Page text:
Correct me if I am wrong, but is the 155.340 mhz. frequency supposed to be monitored by every hospital in the United States? During recent license checks, I was informed by 2 local hospitals that they have special letters exempting them from this, thus putting the outside services coming to their facility out of luck if they need to contact them.
"Supposed to"? I know of no such requirement. I believe that the frequency was simply set aside for hospital hailing back in the 1960s. In our area, I doubt that they have the .340 equipment functional any more, as hospital communications are either done on the 800 mhz system or by cellular phone.
They don't maintain MED9 and MED 10 in the UHF band any more either.
Right that's old school, I remember having that on a trucks radio in the late 90's, the radio was a huge dusty brick and the mic was a telephone receiver with a PTT switch, awww the good old days........
That is my bad then. I was always told that it was a national standard. Thanks for clearing that up.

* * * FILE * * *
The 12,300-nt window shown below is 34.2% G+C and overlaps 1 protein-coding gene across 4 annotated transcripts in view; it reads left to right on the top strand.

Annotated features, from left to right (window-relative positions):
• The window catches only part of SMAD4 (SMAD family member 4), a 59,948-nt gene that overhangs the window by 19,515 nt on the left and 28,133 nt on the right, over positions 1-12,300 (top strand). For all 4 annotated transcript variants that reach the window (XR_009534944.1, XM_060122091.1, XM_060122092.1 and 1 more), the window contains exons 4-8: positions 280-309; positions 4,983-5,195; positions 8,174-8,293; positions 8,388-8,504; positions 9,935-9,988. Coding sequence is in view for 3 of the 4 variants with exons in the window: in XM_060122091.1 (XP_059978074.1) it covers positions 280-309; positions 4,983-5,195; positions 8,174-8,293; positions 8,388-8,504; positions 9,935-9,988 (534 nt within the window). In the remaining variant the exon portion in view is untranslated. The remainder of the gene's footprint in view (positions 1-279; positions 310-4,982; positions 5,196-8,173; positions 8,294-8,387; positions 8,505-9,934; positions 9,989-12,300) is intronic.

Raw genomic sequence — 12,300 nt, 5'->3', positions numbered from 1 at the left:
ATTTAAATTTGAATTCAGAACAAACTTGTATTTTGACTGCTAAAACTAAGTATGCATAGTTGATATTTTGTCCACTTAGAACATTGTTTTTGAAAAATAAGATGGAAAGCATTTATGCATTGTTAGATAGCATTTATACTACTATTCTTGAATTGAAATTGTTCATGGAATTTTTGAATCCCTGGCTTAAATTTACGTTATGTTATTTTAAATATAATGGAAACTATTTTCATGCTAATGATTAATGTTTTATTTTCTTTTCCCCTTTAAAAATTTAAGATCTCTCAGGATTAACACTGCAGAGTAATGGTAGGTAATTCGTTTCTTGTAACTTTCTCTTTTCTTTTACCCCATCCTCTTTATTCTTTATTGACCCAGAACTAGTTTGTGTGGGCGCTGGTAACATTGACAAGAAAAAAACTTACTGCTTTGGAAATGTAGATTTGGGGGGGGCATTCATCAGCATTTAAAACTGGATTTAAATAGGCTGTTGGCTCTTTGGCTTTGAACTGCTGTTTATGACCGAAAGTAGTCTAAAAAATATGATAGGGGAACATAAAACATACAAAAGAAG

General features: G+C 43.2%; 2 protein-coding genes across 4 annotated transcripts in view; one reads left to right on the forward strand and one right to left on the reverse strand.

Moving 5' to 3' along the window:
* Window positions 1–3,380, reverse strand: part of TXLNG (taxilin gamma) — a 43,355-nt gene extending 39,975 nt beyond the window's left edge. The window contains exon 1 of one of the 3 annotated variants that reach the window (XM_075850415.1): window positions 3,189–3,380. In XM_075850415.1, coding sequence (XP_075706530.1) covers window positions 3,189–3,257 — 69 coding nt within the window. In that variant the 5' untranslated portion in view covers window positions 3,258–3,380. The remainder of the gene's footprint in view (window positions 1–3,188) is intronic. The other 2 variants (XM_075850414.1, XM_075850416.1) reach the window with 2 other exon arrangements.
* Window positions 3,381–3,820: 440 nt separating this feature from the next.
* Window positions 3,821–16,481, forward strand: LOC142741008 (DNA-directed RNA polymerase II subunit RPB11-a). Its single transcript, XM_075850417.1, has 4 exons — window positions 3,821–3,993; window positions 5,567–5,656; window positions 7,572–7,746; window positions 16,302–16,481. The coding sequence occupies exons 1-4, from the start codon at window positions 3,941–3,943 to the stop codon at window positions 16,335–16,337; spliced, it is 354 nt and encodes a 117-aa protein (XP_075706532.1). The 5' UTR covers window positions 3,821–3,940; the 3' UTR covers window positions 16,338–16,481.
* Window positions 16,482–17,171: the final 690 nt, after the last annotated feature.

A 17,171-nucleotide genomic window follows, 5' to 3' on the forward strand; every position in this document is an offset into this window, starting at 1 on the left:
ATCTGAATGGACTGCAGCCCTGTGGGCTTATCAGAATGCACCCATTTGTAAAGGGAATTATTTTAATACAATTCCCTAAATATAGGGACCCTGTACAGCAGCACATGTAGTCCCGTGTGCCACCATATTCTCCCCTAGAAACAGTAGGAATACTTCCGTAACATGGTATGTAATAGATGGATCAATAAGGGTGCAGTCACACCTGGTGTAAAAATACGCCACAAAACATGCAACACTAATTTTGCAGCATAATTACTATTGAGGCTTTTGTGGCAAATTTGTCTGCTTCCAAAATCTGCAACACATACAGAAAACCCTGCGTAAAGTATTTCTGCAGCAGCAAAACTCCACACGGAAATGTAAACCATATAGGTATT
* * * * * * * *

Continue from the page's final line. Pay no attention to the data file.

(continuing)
In New Hampshire, 155.340 (No PL) is the open HEAR (Hospital Emergency Access Radio) channel and is used by all hospitals. In the cities, there is a PL added for the hospitals to keep the chatter down. So, EMS here still uses it. In Mass. everything goes through a regional CMED radio system - you call them and they patch you into a hospital on a different freq. I have no idea what those freqs. are though.
We still have that channel in our trucks. During the hurricanes we talked truck to truck more effectively on them than on any of the new stuff. During regular times in our area one of the local hospitals uses it to talk to their ground transport units. We are able to speak with Lifenet's helicopter that is based just north of us in another state as well. The state of La. requires this frequency on all medic units. It is the HEAR here as well. I don't know how many of you recall having to dial in the number with the rotary dial and then it went to the push button style before it went away totally. I do believe it is part of the homeland security disaster preparedness protocol now as well for us to have this in our units.